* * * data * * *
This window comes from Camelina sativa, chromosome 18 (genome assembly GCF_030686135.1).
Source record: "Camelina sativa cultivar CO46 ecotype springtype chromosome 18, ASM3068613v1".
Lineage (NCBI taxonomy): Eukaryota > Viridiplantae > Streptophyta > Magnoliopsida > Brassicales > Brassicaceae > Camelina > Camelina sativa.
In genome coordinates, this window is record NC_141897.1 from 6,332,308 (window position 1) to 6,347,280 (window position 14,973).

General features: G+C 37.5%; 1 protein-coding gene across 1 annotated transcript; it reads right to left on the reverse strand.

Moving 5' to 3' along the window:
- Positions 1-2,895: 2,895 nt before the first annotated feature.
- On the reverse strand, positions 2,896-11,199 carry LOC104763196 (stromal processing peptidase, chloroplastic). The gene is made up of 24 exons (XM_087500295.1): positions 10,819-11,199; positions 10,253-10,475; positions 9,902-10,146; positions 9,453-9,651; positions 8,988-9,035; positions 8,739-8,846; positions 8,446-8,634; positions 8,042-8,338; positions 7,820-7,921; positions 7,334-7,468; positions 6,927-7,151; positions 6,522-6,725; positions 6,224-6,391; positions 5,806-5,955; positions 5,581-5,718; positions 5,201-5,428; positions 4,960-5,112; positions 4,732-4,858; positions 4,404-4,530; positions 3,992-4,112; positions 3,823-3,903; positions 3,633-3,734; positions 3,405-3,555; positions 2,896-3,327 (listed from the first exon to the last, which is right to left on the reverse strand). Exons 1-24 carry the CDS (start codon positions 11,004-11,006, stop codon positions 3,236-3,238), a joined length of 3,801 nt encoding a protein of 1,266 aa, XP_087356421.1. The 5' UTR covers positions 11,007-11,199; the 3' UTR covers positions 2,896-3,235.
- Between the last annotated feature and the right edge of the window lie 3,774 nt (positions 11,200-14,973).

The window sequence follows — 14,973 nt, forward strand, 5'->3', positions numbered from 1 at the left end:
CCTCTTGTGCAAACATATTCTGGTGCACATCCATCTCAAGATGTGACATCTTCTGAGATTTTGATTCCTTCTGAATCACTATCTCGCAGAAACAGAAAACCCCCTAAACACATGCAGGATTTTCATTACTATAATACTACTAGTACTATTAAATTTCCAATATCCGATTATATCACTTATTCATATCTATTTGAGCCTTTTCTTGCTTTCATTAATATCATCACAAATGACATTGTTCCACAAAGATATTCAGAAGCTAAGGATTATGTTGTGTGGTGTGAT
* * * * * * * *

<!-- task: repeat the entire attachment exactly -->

This window comes from Camelina sativa, chromosome 18 (genome assembly GCF_030686135.1).
Source record: "Camelina sativa cultivar CO46 ecotype springtype chromosome 18, ASM3068613v1".
Lineage (NCBI taxonomy): Eukaryota > Viridiplantae > Streptophyta > Magnoliopsida > Brassicales > Brassicaceae > Camelina > Camelina sativa.
In genome coordinates, this window is record NC_141897.1 from 6,332,308 (window position 1) to 6,347,280 (window position 14,973).

General features: G+C 37.5%; 1 protein-coding gene across 1 annotated transcript; it reads right to left on the reverse strand.

Moving 5' to 3' along the window:
- Positions 1-2,895: 2,895 nt before the first annotated feature.
- On the reverse strand, positions 2,896-11,199 carry LOC104763196 (stromal processing peptidase, chloroplastic). The gene is made up of 24 exons (XM_087500295.1): positions 10,819-11,199; positions 10,253-10,475; positions 9,902-10,146; positions 9,453-9,651; positions 8,988-9,035; positions 8,739-8,846; positions 8,446-8,634; positions 8,042-8,338; positions 7,820-7,921; positions 7,334-7,468; positions 6,927-7,151; positions 6,522-6,725; positions 6,224-6,391; positions 5,806-5,955; positions 5,581-5,718; positions 5,201-5,428; positions 4,960-5,112; positions 4,732-4,858; positions 4,404-4,530; positions 3,992-4,112; positions 3,823-3,903; positions 3,633-3,734; positions 3,405-3,555; positions 2,896-3,327 (listed from the first exon to the last, which is right to left on the reverse strand). Exons 1-24 carry the CDS (start codon positions 11,004-11,006, stop codon positions 3,236-3,238), a joined length of 3,801 nt encoding a protein of 1,266 aa, XP_087356421.1. The 5' UTR covers positions 11,007-11,199; the 3' UTR covers positions 2,896-3,235.
- Between the last annotated feature and the right edge of the window lie 3,774 nt (positions 11,200-14,973).

The window sequence follows — 14,973 nt, forward strand, 5'->3', positions numbered from 1 at the left end:
CCTCTTGTGCAAACATATTCTGGTGCACATCCATCTCAAGATGTGACATCTTCTGAGATTTTGATTCCTTCTGAATCACTATCTCGCAGAAACAGAAAACCCCCTAAACACATGCAGGATTTTCATTACTATAATACTACTAGTACTATTAAATTTCCAATATCCGATTATATCACTTATTCATATCTATTTGAGCCTTTTCTTGCTTTCATTAATATCATCACAAATGACATTGTTCCACAAAGATATTCAGAAGCTAAGGATTATGTTGTGTGGTGTGAT